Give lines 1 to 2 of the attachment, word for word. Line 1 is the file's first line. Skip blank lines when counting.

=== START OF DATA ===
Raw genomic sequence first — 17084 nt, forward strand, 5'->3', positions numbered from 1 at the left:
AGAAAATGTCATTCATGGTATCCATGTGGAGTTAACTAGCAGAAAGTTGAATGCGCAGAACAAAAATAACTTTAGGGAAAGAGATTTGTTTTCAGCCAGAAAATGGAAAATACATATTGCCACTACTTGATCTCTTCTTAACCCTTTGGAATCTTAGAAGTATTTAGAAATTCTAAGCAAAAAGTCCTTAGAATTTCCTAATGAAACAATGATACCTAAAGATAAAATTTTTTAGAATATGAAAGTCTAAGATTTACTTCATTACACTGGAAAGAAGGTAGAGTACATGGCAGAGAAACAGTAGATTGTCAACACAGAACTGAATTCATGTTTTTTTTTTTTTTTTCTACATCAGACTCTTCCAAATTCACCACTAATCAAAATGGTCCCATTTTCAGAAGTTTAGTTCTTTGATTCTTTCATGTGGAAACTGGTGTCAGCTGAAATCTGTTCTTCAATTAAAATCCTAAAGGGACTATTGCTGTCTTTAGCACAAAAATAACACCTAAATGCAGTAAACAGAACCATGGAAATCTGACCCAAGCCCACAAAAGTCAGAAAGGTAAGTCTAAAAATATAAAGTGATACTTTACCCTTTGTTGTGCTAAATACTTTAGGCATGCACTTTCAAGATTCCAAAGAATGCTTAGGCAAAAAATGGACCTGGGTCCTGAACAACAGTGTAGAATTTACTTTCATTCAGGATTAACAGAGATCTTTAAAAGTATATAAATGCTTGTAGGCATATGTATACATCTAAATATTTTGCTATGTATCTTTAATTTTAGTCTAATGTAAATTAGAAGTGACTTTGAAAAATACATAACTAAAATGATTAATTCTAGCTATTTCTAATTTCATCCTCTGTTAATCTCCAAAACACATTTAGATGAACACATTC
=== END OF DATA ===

Raw genomic sequence first — 17084 nt, forward strand, 5'->3', positions numbered from 1 at the left:
AGAAAATGTCATTCATGGTATCCATGTGGAGTTAACTAGCAGAAAGTTGAATGCGCAGAACAAAAATAACTTTAGGGAAAGAGATTTGTTTTCAGCCAGAAAATGGAAAATACATATTGCCACTACTTGATCTCTTCTTAACCCTTTGGAATCTTAGAAGTATTTAGAAATTCTAAGCAAAAAGTCCTTAGAATTTCCTAATGAAACAATGATACCTAAAGATAAAATTTTTTAGAATATGAAAGTCTAAGATTTACTTCATTACACTGGAAAGAAGGTAGAGTACATGGCAGAGAAACAGTAGATTGTCAACACAGAACTGAATTCATGTTTTTTTTTTTTTTTTCTACATCAGACTCTTCCAAATTCACCACTAATCAAAATGGTCCCATTTTCAGAAGTTTAGTTCTTTGATTCTTTCATGTGGAAACTGGTGTCAGCTGAAATCTGTTCTTCAATTAAAATCCTAAAGGGACTATTGCTGTCTTTAGCACAAAAATAACACCTAAATGCAGTAAACAGAACCATGGAAATCTGACCCAAGCCCACAAAAGTCAGAAAGGTAAGTCTAAAAATATAAAGTGATACTTTACCCTTTGTTGTGCTAAATACTTTAGGCATGCACTTTCAAGATTCCAAAGAATGCTTAGGCAAAAAATGGACCTGGGTCCTGAACAACAGTGTAGAATTTACTTTCATTCAGGATTAACAGAGATCTTTAAAAGTATATAAATGCTTGTAGGCATATGTATACATCTAAATATTTTGCTATGTATCTTTAATTTTAGTCTAATGTAAATTAGAAGTGACTTTGAAAAATACATAACTAAAATGATTAATTCTAGCTATTTCTAATTTCATCCTCTGTTAATCTCCAAAACACATTTAGATGAACACATTC